Figure 4: The flow chart of preparation for MS2 VLPs used in this research.
To determine cellular toxicity of 2MS-TAT-miR122 VLPs, CCK8 assays were conducted. The results showed that the half maximal inhibitory concentration (IC50) of VLPs was > 100μg/mL in Hep3b, HepG2 and Huh7 (Figure 5A). Although the exact value of IC50 could not be confirmed, three kinds of cells viability under the conventional dose in this experiment (40 μg/mL) should be higher than 90%.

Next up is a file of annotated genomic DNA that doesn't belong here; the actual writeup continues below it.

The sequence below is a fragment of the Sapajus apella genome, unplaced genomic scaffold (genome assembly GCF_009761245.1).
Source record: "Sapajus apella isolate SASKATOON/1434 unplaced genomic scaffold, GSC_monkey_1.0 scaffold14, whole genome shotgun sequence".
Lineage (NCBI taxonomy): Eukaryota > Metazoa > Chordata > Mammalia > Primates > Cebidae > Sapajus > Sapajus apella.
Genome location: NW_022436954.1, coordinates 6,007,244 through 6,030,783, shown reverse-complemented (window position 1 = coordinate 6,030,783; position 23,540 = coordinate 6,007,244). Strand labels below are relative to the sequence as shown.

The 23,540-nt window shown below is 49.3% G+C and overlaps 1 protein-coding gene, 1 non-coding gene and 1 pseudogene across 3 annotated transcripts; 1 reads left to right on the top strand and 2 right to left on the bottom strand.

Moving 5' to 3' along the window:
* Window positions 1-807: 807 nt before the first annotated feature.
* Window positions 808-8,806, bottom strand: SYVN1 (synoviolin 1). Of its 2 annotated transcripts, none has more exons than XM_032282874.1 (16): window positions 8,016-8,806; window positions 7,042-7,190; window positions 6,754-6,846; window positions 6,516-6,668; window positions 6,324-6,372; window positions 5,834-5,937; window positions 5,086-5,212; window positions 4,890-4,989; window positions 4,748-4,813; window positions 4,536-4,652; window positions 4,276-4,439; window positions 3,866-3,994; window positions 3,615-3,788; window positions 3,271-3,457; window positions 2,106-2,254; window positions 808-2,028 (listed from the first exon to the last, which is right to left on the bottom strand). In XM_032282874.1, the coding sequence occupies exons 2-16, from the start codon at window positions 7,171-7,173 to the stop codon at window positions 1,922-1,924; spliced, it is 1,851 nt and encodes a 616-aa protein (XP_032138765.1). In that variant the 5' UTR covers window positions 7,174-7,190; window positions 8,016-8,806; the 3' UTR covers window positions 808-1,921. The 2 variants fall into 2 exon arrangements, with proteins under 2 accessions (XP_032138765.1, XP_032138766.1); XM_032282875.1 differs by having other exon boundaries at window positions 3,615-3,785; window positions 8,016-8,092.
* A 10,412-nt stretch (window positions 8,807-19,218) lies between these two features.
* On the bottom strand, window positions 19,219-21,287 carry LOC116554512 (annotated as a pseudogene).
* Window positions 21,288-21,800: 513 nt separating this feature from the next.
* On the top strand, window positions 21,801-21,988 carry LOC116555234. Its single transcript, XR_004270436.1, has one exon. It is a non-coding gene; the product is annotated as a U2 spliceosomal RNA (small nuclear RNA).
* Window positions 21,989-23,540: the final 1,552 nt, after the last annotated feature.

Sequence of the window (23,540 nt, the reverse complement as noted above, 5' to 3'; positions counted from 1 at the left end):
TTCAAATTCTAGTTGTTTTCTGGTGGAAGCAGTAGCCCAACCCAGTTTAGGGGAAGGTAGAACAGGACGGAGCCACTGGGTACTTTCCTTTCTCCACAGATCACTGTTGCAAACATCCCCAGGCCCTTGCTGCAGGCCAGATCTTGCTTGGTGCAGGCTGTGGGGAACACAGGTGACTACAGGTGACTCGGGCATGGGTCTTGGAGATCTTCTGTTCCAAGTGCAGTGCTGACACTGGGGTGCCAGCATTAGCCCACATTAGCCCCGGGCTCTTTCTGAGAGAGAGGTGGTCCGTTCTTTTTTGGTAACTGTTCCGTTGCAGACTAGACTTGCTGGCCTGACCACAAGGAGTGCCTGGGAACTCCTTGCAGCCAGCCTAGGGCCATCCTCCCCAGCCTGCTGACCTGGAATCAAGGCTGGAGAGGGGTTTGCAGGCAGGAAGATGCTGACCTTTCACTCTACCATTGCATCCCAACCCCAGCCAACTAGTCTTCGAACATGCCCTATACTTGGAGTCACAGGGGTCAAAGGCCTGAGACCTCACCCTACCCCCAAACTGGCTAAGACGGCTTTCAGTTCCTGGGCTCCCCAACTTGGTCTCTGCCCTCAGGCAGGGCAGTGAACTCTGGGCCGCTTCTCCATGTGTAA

Figure 5: The inhibitory effects of 2MS-TAT-miR122 VLPs for proliferation, migration and invasion A. CCK-8 assay was performed to determine the proliferation of three types of hepatocellular carcinoma cell lines: Hep3B, HepG2 and Huh7 treated with 2MS-TAT-miR122 VLPs, 2MS-TAT-miRNC VLPs, MS-miR122 VLPs or MS-miRNC VLPs (n=3). B. Effects observation under light microscope of three types of hepatocellular carcinoma cell lines: Hep3B, HepG2 and Huh7 treated with different MS2 VLPs, a: MS-miRNC VLPs crosslinked with TAT; b: 2MS-TAT-miRNC VLPs; c: MS-miR122 VLPs crosslinked with TAT; d: 2MS-TAT-miR122 VLPs. C. Transwell cell migration assays performed with four kinds of MS2 VLPs (n=3). D. Transwell cell invasion assays performed with four kinds of MS2 VLPs (n=3). All the data above are represented as mean ± SD. Data compared with their negative controls is represented by: * P < 0.05, ** P < 0.01, whereas data from 2MS-TAT-miR122 VLPs treated group compared with MS-miR122 VLPs crosslinked with TAT treated group is represented by: Δ P < 0.05, ΔΔ P < 0.01.